Dear Alice,

Is extramarital sex always wrong?

Dear Reader,

Sex that occurs outside of a relationship or marriage (referred to as extradydactic sex or extramarital sex if the partners are married) isn't inherently "right" or "wrong." In reality, it boils down to each person’s beliefs and the dynamics of the relationship. Some couples may find sex outside of a primary relationship to be damaging to the partnership. For others, being non-monogamous might not only be invited but may be beneficial to the relationship. Either way, when it comes to having romantic or sexual relationships with additional people, the answer depends on how each partner feels about sex outside of their relationship or marriage. Ultimately, clear boundaries and communication are key to any romantic relationship.

To begin, it’s good to make a couple of distinctions about sex that occurs outside of a primary relationship. There are two types of non-monogamy:

  • Consensual non-monogamy (CNM) is a practice in which both partners agree to have sexual partners and relationships outside of a primary relationship. Some examples include:
    • Polyamory: an individual chooses to have multiple consenting romantic relationships at once and there is some level of commitment to all partners.
    • Open relationships: both partners agree to romantic and sexual relationships with other people while still remaining committed to each other.
    • Swinging: both partners explore sexual relations with others, often by inviting outsiders to participate in their sexual activities together, such as in a ménage à trois.
  • Infidelity or cheating occurs when one partner is having sexual partners or relationships without their primary partner knowing or consenting.

The distinction between consensual non-monogamy and infidelity is key: while the dishonesty that comes with infidelity could put a relationship in jeopardy, research shows that some people who practice CNM experience equal satisfaction and commitment compared to those in monogamous relationships.

Even talking about sex outside of primary relationships is stigmatized in some societies — some people may place monogamy on a pedestal and look at CNM as a flawed arrangement or just “wrong.” It’s key to note that what people believe about non-monogamy may be different than what those who practice CNM might report. Surveys show that many people believe CNM means less sexual satisfaction, a greater risk for sexually transmitted infections, and that having multiple relationships means they are of poor quality. However, people in these relationships — about four to five percent of people — often report high levels of trust, intimacy, and sexual satisfaction. Additionally, those who practice CNM actually report more frequent condom use than those who report cheating on their partner. So, a non-monogamous lifestyle works well for some, provided that all partners are in agreement about the arrangement.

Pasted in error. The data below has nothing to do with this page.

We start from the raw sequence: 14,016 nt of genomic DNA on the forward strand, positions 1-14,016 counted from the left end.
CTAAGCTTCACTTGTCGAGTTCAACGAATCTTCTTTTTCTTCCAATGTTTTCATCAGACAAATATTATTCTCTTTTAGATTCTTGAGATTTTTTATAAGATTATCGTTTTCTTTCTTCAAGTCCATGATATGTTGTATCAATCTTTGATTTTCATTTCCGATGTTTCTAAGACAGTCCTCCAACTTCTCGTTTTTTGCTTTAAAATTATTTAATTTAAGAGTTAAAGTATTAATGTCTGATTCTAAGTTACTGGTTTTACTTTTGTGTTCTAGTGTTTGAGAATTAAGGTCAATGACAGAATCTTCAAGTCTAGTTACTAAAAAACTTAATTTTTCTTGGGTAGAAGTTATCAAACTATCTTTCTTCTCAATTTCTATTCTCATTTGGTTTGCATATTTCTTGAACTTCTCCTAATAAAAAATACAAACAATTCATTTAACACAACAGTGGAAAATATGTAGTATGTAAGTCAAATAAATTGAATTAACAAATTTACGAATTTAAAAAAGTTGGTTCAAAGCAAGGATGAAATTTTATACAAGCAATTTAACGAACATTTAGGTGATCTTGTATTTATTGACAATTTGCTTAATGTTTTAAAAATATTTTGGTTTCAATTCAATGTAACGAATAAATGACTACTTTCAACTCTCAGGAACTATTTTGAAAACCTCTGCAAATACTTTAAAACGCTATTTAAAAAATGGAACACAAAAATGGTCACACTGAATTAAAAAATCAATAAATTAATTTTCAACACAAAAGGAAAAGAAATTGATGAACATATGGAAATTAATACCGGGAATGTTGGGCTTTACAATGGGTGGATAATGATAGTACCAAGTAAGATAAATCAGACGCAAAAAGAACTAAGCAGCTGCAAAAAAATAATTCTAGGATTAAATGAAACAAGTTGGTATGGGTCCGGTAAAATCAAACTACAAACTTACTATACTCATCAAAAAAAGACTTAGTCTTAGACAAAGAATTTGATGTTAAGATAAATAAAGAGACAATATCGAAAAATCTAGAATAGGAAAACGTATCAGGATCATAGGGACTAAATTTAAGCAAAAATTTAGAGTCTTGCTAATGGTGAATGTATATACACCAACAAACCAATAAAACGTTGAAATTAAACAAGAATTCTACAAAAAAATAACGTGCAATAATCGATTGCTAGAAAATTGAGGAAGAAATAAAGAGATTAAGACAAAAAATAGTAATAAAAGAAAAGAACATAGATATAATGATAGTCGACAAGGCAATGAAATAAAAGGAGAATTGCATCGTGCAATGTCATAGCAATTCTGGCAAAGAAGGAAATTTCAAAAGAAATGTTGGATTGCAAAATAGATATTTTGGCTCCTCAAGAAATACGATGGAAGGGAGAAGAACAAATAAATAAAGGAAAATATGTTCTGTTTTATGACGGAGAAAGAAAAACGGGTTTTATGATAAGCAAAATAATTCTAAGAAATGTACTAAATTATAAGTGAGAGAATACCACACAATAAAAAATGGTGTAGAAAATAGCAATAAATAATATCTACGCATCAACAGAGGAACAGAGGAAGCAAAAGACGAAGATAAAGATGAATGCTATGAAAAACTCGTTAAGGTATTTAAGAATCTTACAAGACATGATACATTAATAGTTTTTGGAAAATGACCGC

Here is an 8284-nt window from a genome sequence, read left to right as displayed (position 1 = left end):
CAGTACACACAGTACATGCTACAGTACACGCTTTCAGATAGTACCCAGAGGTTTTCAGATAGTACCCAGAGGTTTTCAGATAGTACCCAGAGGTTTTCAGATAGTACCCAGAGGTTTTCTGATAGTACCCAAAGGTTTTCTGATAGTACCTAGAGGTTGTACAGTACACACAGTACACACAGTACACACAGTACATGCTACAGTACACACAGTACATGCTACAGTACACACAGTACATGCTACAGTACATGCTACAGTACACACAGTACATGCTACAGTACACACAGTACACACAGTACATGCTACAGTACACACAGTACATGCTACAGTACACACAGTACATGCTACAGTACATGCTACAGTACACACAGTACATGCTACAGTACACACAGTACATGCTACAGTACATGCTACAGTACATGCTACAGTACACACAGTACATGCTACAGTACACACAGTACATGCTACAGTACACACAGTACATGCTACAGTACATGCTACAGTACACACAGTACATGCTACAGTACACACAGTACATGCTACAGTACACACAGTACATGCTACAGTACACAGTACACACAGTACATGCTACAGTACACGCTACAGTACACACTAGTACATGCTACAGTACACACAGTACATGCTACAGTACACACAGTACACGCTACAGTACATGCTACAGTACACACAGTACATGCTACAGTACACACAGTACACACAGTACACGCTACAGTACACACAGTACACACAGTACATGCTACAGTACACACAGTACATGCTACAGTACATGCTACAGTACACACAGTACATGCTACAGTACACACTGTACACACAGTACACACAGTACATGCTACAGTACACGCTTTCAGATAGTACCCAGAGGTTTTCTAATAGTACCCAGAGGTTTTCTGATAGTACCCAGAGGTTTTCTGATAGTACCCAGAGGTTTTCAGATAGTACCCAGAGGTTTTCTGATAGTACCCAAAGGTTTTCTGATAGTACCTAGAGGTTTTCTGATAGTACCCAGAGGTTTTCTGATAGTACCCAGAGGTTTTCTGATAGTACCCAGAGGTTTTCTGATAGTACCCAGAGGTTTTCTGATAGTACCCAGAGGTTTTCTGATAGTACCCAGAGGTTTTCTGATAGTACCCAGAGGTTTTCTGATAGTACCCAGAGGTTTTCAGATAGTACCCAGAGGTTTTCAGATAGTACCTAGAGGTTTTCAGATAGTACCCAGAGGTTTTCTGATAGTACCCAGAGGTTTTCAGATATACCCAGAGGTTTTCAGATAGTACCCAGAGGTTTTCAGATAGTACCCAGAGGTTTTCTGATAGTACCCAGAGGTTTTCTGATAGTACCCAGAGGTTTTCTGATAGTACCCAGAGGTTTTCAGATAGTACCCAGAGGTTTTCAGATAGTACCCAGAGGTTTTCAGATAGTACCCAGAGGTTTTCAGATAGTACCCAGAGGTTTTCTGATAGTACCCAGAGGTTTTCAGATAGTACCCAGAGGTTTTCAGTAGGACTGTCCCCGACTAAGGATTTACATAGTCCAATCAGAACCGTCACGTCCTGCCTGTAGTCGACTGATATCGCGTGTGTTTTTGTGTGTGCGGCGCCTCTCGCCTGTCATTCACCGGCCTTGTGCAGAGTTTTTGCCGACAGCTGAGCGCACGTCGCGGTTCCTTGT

If you're thinking about entering into a CNM arrangement, you may want to ask yourself and your partner a few questions: are partner(s) outside of the primary relationship aware of the non-monogamous arrangement? How might you approach any conflict that arises in these relationships? What’s the time commitment involved in juggling multiple relationships, and is it a feasible lifestyle? What boundaries and expectations do you have for one another? Are you comfortable sharing your CNM lifestyle with your family and friends or would you rather it remain private? You may want to carefully consider both your answers to these inquiries before proceeding.

All this to say, open and honest communication between partners is often the bedrock of healthy relationships. Having a discussion with partner(s) about what all partners are comfortable with when it comes to sex (within and outside of the relationship) will likely open up conversations about each other's wants and desires. Once both partners give the green light to see others, it's good to keep communication lines open to make sure it’s working for everyone involved, providing opportunities for addressing concerns and renegotiating boundaries and guidelines as needed — and keep up the potential to make for very happy and satisfied lovebirds.

Alice!

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